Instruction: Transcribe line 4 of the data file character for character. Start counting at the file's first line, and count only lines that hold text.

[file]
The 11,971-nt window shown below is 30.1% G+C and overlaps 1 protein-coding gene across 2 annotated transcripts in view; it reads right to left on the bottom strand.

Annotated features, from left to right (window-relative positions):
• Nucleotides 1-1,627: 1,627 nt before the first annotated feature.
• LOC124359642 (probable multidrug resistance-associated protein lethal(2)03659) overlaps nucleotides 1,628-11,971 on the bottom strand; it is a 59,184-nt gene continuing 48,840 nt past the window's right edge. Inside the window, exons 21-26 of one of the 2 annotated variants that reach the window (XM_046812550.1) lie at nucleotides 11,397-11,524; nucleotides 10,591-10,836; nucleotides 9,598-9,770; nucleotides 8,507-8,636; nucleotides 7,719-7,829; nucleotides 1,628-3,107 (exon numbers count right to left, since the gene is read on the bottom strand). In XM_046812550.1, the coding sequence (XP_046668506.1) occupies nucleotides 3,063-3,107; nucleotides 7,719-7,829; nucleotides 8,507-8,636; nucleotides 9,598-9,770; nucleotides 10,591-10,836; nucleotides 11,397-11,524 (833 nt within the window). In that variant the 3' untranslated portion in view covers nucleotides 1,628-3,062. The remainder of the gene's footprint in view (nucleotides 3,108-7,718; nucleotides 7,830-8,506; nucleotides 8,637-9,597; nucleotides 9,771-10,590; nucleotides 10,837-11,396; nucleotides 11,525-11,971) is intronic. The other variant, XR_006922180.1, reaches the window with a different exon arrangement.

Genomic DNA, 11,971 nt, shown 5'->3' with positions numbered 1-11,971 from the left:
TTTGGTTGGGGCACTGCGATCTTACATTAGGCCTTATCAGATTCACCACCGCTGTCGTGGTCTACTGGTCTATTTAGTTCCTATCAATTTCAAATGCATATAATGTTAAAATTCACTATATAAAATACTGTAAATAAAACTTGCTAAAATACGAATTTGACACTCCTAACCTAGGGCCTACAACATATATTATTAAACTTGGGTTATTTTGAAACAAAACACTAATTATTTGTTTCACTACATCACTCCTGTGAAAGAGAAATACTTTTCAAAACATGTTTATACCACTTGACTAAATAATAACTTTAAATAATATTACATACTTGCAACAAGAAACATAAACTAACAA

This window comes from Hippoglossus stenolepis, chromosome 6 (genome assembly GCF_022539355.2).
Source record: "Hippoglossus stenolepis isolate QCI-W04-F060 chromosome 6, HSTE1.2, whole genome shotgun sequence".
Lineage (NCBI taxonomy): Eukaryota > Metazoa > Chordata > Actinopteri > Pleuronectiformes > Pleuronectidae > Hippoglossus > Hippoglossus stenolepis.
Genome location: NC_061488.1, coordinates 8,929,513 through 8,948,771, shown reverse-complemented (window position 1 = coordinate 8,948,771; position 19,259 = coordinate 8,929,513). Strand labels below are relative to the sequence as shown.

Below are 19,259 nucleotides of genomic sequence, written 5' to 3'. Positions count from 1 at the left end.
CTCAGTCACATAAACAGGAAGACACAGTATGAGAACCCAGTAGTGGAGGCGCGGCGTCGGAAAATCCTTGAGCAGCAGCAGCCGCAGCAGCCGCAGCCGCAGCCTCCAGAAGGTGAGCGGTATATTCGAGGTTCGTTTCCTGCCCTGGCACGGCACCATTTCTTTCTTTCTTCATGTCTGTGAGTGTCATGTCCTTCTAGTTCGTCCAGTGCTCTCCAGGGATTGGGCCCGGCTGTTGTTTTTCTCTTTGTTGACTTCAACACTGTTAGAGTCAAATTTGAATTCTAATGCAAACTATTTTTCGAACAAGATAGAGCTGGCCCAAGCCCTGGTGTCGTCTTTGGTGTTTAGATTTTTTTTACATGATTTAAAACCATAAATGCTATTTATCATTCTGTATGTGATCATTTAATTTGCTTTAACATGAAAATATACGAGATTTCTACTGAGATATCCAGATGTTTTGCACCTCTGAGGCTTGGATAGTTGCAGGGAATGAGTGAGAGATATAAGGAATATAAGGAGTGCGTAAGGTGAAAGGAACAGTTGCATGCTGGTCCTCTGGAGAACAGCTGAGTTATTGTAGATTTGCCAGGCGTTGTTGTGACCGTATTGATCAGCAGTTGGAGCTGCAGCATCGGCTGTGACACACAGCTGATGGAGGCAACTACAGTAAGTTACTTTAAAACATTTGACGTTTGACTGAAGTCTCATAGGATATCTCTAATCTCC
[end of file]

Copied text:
• LOC124359642 (probable multidrug resistance-associated protein lethal(2)03659) overlaps nucleotides 1,628-11,971 on the bottom strand; it is a 59,184-nt gene continuing 48,840 nt past the window's right edge. Inside the window, exons 21-26 of one of the 2 annotated variants that reach the window (XM_046812550.1) lie at nucleotides 11,397-11,524; nucleotides 10,591-10,836; nucleotides 9,598-9,770; nucleotides 8,507-8,636; nucleotides 7,719-7,829; nucleotides 1,628-3,107 (exon numbers count right to left, since the gene is read on the bottom strand). In XM_046812550.1, the coding sequence (XP_046668506.1) occupies nucleotides 3,063-3,107; nucleotides 7,719-7,829; nucleotides 8,507-8,636; nucleotides 9,598-9,770; nucleotides 10,591-10,836; nucleotides 11,397-11,524 (833 nt within the window). In that variant the 3' untranslated portion in view covers nucleotides 1,628-3,062. The remainder of the gene's footprint in view (nucleotides 3,108-7,718; nucleotides 7,830-8,506; nucleotides 8,637-9,597; nucleotides 9,771-10,590; nucleotides 10,837-11,396; nucleotides 11,525-11,971) is intronic. The other variant, XR_006922180.1, reaches the window with a different exon arrangement.